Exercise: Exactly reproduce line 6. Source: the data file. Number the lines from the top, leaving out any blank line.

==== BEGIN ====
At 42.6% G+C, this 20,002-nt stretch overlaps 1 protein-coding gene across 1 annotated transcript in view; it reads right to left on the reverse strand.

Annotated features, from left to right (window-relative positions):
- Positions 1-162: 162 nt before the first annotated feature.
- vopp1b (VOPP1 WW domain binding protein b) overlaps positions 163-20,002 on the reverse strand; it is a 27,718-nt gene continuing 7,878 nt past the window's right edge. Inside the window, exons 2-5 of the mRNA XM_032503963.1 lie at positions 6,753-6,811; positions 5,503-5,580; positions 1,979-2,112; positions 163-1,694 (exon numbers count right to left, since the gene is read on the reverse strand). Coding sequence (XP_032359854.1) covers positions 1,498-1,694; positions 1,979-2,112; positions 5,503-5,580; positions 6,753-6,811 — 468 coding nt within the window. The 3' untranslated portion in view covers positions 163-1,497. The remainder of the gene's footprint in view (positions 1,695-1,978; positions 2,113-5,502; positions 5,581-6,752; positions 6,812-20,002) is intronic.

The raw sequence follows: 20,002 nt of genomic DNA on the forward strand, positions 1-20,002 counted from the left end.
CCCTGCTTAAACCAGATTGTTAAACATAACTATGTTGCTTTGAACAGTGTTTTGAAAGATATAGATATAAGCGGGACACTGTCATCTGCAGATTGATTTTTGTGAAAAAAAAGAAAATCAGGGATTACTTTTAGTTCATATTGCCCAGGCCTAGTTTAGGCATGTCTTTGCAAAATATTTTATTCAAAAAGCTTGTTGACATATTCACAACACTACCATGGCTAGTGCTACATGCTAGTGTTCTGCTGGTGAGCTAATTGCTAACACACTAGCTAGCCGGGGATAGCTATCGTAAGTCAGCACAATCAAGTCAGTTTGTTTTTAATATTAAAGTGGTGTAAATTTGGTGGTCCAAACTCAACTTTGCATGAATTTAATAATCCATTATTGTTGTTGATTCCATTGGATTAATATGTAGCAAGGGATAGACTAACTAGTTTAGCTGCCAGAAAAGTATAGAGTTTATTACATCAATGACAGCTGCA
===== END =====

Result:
CCCTGCTTAAACCAGATTGTTAAACATAACTATGTTGCTTTGAACAGTGTTTTGAAAGATATAGATATAAGCGGGACACTGTCATCTGCAGATTGATTTTTGTGAAAAAAAAGAAAATCAGGGATTACTTTTAGTTCATATTGCCCAGGCCTAGTTTAGGCATGTCTTTGCAAAATATTTTATTCAAAAAGCTTGTTGACATATTCACAACACTACCATGGCTAGTGCTACATGCTAGTGTTCTGCTGGTGAGCTAATTGCTAACACACTAGCTAGCCGGGGATAGCTATCGTAAGTCAGCACAATCAAGTCAGTTTGTTTTTAATATTAAAGTGGTGTAAATTTGGTGGTCCAAACTCAACTTTGCATGAATTTAATAATCCATTATTGTTGTTGATTCCATTGGATTAATATGTAGCAAGGGATAGACTAACTAGTTTAGCTGCCAGAAAAGTATAGAGTTTATTACATCAATGACAGCTGCA